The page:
I will begin today’s post with a pronunciation discussion. A main character in today’s story is Paul Hoeh. Around here, the surname Hoeh is pronounced “hay”. I suppose it goes back to when the name was originally spelled Höh. When the umlaut disappeared and an “e” was placed behind it, I’m sure it has caused many folks to pronounce this name as “hoe”.
Paul Hoeh is our birthday boy today. He was born on August 6, 1843. He was the son of Johann and Johanna Kunigunde (Harz) Hoeh. The marriage of Paul’s parents was recorded in the Grace Lutheran, Uniontown church books, but for some reason, Paul’s baptism record is not to be found in those books. Not long after he was born, his father must have died. We also do not have a death record for him, but Paul’s mother remarried in 1845 to Gottfried Mueller, who had also been previously married, and that marriage record says she was a widow.
We find Paul in the 1850 census in the Gottfried Mueller household, but he is not called Paul Hoeh. You get the impression that he was Paul Mueller (Miller).
The children in the above census who were older than Paul were Gottfried’s children by his first marriage. The 2 year-old Christina was a child from Gottfried and Johanna. The mystery is who the Peter is that is shown as being the same age as Paul. This entry makes Peter and Paul look like twins. There was no Peter Mueller in the family of Gottfried and his first wife. This is the only place where I see a Peter Hoeh….if he indeed is a Hoeh. It is a puzzle that I have not solved.
Below is the 1860 census for Paul. You do not see a Peter on this entry.
Now let’s turn to Paul’s future wife. Her name was Wilhelmine Hemmann. Wilhelmine was born on November 22, 1844. She was the daughter of Wilhelm and Johanna Sophia (Frentzel) Hemmann. That makes Wilhelmine the granddaughter of J.G. Hemmann, the patriarch of what I call the Hemmann Herd. Wilhelm and Johanna were part of the original immigration that took place in 1839. Wilhelm was the oldest son of J.G. Hemmann, so I wondered whether Wilhelmine was J.G.’s first grandchild. I discovered that Wilhelm’s sister, Christine, married Michael Bock, and they had the first grandchild for J.G.
Wilhelmine was baptized at Grace Lutheran Church in Uniontown. Here is her baptism record. It is in two images.
Wilhelmine can be found in this 1850 census. Wilhelmine’s grandmother, Sophia Frentzel, was living in the same household.
Next, we find Wilhelmine in the 1860 census. She was 15 years old.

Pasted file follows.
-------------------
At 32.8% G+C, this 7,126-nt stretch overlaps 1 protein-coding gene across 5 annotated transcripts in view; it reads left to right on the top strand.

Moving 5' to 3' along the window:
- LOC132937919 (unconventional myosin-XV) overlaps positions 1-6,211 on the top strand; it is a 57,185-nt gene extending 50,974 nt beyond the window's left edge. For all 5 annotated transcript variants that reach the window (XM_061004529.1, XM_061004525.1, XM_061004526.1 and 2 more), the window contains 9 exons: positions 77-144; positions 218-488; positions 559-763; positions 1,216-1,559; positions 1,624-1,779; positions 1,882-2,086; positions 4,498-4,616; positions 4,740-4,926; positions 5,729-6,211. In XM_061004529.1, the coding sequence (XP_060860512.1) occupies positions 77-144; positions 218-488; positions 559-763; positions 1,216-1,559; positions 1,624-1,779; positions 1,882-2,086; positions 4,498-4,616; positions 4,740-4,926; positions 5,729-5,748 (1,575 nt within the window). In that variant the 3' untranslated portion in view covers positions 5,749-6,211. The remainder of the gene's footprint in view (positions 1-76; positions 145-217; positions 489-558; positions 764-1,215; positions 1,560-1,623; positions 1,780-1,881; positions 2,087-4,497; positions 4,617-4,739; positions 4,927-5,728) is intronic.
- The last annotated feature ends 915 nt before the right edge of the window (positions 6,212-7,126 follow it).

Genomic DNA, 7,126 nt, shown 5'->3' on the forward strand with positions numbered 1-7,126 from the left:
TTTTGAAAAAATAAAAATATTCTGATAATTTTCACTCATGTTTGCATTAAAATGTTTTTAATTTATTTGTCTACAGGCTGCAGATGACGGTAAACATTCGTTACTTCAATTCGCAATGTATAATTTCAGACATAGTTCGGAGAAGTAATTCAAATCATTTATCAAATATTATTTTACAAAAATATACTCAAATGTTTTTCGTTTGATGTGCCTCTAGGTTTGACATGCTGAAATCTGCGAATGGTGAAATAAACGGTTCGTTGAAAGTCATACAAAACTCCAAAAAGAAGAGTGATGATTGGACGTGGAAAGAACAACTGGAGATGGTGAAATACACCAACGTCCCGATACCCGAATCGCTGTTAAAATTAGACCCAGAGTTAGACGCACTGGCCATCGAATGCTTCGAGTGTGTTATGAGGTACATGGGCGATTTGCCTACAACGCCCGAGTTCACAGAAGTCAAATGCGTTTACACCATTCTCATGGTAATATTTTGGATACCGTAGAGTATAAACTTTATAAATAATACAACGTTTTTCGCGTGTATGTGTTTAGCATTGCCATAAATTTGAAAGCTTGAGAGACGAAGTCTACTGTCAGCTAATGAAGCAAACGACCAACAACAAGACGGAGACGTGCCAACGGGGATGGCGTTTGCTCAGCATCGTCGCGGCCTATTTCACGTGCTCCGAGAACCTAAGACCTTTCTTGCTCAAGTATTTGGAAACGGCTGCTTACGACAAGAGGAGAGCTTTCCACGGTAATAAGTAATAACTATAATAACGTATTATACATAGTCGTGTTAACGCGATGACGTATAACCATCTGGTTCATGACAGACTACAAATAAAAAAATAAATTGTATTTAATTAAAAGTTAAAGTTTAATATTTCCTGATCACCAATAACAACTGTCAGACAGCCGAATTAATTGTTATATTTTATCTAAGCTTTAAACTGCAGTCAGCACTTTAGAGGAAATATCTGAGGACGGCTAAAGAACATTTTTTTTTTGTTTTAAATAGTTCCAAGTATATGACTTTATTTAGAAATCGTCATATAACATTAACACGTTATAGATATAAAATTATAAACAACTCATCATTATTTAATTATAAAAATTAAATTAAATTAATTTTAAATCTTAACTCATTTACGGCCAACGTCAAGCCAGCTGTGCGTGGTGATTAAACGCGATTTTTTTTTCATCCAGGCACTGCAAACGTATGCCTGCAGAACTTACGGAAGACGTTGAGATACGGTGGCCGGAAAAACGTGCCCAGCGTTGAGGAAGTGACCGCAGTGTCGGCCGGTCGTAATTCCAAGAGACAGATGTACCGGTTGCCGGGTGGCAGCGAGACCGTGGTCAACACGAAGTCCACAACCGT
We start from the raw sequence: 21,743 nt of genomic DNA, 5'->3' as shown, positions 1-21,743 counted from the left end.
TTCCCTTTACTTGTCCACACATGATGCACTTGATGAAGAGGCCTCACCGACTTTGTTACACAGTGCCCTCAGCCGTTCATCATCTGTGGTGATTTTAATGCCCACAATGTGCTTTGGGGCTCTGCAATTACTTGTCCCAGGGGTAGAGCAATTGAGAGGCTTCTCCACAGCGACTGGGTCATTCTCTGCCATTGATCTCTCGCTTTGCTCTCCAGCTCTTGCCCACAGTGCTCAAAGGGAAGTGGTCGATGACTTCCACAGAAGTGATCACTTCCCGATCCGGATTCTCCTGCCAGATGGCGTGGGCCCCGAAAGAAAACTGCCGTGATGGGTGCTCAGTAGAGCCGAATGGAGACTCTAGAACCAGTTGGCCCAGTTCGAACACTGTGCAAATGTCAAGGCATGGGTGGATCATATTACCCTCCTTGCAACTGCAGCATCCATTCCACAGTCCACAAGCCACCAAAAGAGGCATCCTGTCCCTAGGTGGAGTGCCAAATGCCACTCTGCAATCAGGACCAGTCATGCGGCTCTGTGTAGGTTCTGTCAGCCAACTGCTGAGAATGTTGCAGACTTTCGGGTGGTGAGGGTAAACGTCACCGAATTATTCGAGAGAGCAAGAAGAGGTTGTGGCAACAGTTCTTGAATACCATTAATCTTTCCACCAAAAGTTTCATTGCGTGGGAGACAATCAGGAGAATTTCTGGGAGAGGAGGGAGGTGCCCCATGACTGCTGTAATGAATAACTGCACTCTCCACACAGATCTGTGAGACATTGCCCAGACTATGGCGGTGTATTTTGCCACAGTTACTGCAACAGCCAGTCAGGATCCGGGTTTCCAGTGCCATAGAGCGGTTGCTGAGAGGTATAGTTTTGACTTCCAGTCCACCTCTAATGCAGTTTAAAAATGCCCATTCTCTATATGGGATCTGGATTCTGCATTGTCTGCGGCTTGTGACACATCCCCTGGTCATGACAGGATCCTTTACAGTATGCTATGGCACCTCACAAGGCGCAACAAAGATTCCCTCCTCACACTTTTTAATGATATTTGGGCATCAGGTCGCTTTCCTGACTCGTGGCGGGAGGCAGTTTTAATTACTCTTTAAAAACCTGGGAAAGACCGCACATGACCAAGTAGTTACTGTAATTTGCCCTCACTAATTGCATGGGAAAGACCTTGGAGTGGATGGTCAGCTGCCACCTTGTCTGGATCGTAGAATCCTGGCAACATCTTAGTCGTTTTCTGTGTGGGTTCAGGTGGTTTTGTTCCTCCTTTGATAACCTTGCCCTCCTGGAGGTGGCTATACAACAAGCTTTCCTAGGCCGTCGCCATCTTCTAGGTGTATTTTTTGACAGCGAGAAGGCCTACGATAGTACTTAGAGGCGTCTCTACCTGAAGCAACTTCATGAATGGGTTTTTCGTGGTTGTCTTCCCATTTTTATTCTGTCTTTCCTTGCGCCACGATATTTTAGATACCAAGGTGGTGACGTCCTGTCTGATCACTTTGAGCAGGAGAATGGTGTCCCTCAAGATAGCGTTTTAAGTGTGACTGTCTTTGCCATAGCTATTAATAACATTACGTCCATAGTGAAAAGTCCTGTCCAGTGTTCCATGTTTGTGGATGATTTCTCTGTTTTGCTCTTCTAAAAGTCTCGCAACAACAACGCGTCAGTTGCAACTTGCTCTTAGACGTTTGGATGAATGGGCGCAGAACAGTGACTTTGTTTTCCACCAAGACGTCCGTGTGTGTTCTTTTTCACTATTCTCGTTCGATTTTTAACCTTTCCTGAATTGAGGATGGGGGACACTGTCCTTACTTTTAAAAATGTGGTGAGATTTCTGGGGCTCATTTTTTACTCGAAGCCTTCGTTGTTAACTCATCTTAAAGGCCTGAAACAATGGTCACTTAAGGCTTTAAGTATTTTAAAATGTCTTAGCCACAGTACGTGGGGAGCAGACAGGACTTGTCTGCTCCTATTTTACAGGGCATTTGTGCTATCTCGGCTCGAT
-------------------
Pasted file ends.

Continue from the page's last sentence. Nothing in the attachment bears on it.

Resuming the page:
On October 29, 1867, Paul Hoeh married Wilhelmine Hemmann at Grace Lutheran Church in Uniontown. Here is the church record for that wedding.
We also have this civil record for that marriage.
The 1870 census is the first one to include this married couple.
The above census includes Gustav Hemmann, Wilhelmine’s younger brother. Gustav was the one who settled near Shawneetown and whose family had a reunion there recently.
Next, we have to look in the long-lost 1880 Union Township census records to find this couple.
When the 1915 land map was produced, we find a few pieces of land that were labeled as J.W. Hoeh. I believe this was the land that Paul Hoeh farmed when he was still alive.
During their life, Paul and Wilhelmine had 5 children. One of them died at just 2 years old. Another son, Carl Edward Hoeh, became a Lutheran minister who served congregations in Columbia Bottoms (later Spanish Lake near St. Louis), Welsville, and Des Peres, all in Missouri. The photo below was taken sometime during his 24 years at St. Paul’s Lutheran Church in Des Peres.
Paul died on August 4, 1893, two days short of his 50th birthday. We still find Wilhelmine as a widow in several more census records. Here is the one for 1900.
Wilhelmine would not died until 1933 when she was 88 years old. Below is her death certificate.
Both Paul and Wilhelmine Hoeh are buried in the Grace Lutheran Cemetery in Uniontown.
There is a prominent attorney in Perryville by the name of Hoeh. I suspect that he can trace his roots back to Paul and Wilhelmine.
Before I close, let me return to the pronunciation discussion once more. It just so happens that Concordia Lutheran Church in Frohna installed their new pastor this past Sunday. His name is Rev. Paul Hoemann (which interestingly looks like a combination of Hoeh and Hemmann). I already have heard his name pronounced as Hoe-mann and as Hay-mann. When I grew up in St. Louis, there was a Hoemann family at my home church, St. Jacobi Lutheran. We pronounced the name Hoe-mann. Around here, it is more likely to be pronounced Hay-mann. I have not had the occasion to meet this new pastor (who also has St. Louis roots and went to Lutheran High School North just like I did) but when I do, I plan to ask him how he pronounces Hoemann.